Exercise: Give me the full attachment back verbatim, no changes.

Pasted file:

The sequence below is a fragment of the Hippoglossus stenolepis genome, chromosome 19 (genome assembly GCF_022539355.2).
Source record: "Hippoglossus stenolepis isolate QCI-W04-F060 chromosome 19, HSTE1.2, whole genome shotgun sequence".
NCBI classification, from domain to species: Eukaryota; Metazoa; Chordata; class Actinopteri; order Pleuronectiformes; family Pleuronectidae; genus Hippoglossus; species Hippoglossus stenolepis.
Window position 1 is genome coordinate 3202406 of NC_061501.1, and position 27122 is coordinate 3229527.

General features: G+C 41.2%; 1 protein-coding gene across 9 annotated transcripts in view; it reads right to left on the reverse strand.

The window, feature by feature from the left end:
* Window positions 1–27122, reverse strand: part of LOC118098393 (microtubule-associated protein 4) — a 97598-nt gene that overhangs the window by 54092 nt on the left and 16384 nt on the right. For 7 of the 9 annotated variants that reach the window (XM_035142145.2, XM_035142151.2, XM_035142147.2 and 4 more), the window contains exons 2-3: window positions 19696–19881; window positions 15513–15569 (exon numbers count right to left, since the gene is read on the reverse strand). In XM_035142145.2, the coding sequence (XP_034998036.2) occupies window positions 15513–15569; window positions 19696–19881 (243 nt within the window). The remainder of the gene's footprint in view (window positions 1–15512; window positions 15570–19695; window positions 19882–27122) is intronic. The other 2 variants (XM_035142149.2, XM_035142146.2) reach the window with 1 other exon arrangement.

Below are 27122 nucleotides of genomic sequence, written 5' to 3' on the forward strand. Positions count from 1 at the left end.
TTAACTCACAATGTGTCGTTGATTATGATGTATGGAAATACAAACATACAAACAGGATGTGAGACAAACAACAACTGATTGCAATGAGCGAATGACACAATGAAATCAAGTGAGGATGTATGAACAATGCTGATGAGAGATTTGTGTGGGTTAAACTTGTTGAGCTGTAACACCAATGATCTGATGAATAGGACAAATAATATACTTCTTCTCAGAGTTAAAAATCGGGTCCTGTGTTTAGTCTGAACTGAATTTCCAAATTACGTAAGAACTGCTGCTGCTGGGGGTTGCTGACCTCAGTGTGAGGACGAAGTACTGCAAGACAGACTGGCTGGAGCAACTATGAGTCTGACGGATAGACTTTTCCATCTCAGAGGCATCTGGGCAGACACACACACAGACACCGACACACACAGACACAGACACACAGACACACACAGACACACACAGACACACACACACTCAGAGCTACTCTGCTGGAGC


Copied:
The sequence below is a fragment of the Hippoglossus stenolepis genome, chromosome 19 (genome assembly GCF_022539355.2).
Source record: "Hippoglossus stenolepis isolate QCI-W04-F060 chromosome 19, HSTE1.2, whole genome shotgun sequence".
NCBI classification, from domain to species: Eukaryota; Metazoa; Chordata; class Actinopteri; order Pleuronectiformes; family Pleuronectidae; genus Hippoglossus; species Hippoglossus stenolepis.
Window position 1 is genome coordinate 3202406 of NC_061501.1, and position 27122 is coordinate 3229527.

General features: G+C 41.2%; 1 protein-coding gene across 9 annotated transcripts in view; it reads right to left on the reverse strand.

The window, feature by feature from the left end:
* Window positions 1–27122, reverse strand: part of LOC118098393 (microtubule-associated protein 4) — a 97598-nt gene that overhangs the window by 54092 nt on the left and 16384 nt on the right. For 7 of the 9 annotated variants that reach the window (XM_035142145.2, XM_035142151.2, XM_035142147.2 and 4 more), the window contains exons 2-3: window positions 19696–19881; window positions 15513–15569 (exon numbers count right to left, since the gene is read on the reverse strand). In XM_035142145.2, the coding sequence (XP_034998036.2) occupies window positions 15513–15569; window positions 19696–19881 (243 nt within the window). The remainder of the gene's footprint in view (window positions 1–15512; window positions 15570–19695; window positions 19882–27122) is intronic. The other 2 variants (XM_035142149.2, XM_035142146.2) reach the window with 1 other exon arrangement.

Below are 27122 nucleotides of genomic sequence, written 5' to 3' on the forward strand. Positions count from 1 at the left end.
TTAACTCACAATGTGTCGTTGATTATGATGTATGGAAATACAAACATACAAACAGGATGTGAGACAAACAACAACTGATTGCAATGAGCGAATGACACAATGAAATCAAGTGAGGATGTATGAACAATGCTGATGAGAGATTTGTGTGGGTTAAACTTGTTGAGCTGTAACACCAATGATCTGATGAATAGGACAAATAATATACTTCTTCTCAGAGTTAAAAATCGGGTCCTGTGTTTAGTCTGAACTGAATTTCCAAATTACGTAAGAACTGCTGCTGCTGGGGGTTGCTGACCTCAGTGTGAGGACGAAGTACTGCAAGACAGACTGGCTGGAGCAACTATGAGTCTGACGGATAGACTTTTCCATCTCAGAGGCATCTGGGCAGACACACACACAGACACCGACACACACAGACACAGACACACAGACACACACAGACACACACAGACACACACACACTCAGAGCTACTCTGCTGGAGC